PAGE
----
mailing list archives
Re: [NSE] Robots rethink
From: Fyodor <fyodor () insecure org>
Date: Wed, 4 Jun 2008 15:32:53 -0700
On Wed, Jun 04, 2008 at 09:25:53PM +0100, jah wrote:
On 04/06/2008 19:06, Eddie Bell wrote:
Good idea, the amended version is attached. I've also increased the
verbose output line length (from 40 to 50) so that less vertical space
is taken up.
Aye, I think it's great to have the option not to print all the disallow
entries, I like the amendment.
How about a count of disallow entries for non-verbose results? This
would give an idea as to how interesting the robots.txt file might be
and whether it's worth running the scan with more verbosity.
Yeah, the improvements look great. And too-long output is an
important issue. But as a general note, I think the solution of "dump
the long stuff in -v and print just a short summary without -v, and
maybe print all sorts of crap with -vv" may be overused. The first
goal should be to find a way to format the results compactly and
readably which works well regardless of verbosity. And if there are a
few control variables (such as max number of entries printed), maybe
you could just tweak those a bit based on verbosity. There may be
some good cases for having completely different output formats based
on verbosity level, but they are few and far between.
Also, I think it is important that output size be limited even with
-v. Because users don't want to be bombarded with 200 lines of
robots.txt in their output.
So maybe a good way to handle a script like robots.nse is:
o Check for the somewhat common case of an emplty robots.txt (for
example, that's what you'll find at http://insecure.org/robots.txt)
and either print nothing, or print that it is empty in that case.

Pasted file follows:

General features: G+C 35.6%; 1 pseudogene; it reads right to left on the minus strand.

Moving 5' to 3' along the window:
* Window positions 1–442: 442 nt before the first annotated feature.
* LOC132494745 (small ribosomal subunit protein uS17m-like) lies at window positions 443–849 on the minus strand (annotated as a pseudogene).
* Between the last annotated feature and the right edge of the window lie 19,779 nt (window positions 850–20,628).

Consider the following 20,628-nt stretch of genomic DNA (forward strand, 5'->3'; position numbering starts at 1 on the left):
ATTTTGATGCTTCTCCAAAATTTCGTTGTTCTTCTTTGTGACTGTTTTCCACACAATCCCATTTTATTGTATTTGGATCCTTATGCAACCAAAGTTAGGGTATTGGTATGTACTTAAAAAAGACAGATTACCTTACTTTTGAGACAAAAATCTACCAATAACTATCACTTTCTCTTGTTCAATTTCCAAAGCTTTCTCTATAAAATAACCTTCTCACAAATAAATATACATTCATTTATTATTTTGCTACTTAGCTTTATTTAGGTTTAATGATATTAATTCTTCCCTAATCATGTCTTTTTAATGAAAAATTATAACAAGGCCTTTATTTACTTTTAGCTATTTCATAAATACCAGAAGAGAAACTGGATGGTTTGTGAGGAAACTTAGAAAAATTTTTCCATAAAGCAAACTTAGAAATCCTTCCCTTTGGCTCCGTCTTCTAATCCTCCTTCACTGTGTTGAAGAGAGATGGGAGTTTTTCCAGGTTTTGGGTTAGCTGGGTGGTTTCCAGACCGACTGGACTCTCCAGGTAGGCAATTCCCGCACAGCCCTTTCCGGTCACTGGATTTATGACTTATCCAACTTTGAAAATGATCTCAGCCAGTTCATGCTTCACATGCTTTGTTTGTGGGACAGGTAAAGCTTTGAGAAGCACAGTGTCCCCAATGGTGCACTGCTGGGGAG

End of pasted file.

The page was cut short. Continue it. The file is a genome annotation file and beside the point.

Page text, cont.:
o Print the summary line (that robots.txt exists and has XX entries)
in all cases.
o Maybe print up to 2-4 lines worth of entries in normal mode, and a
higher number like up to 10 lines in verbose mode. That way people
see a small sampling even in in normal mode.
Note that I haven't had time to even look at your changes very
closely, so you may be doing some or much of this stuff already. And
don't take this as any criticism of robots.nse. I just thought it
made a good example to launch into a discussion of how we handle
I believe that one of the reasons Nmap is so successful is that we put
a whole lot of work into presenting information to users in a clean,
orderly, useful fashion. Certain other port scanners, for example,
just print open ports as they are found and leave you with a mess of
debug-looking output mixed with open port information which is not
even sorted to keep ports from the same host together, much less
sorted numerically. Also, many tools simply flood you with data just
because they have it available, even when there are few if any
practical uses for that data. This causes the important information
to get lost in the flood. Whenever new output is added to Nmap (from
an NSE script or whatever), try to think of how that information could
actually be useful to someone. If you come up blank, it is generally
best to leave it out.
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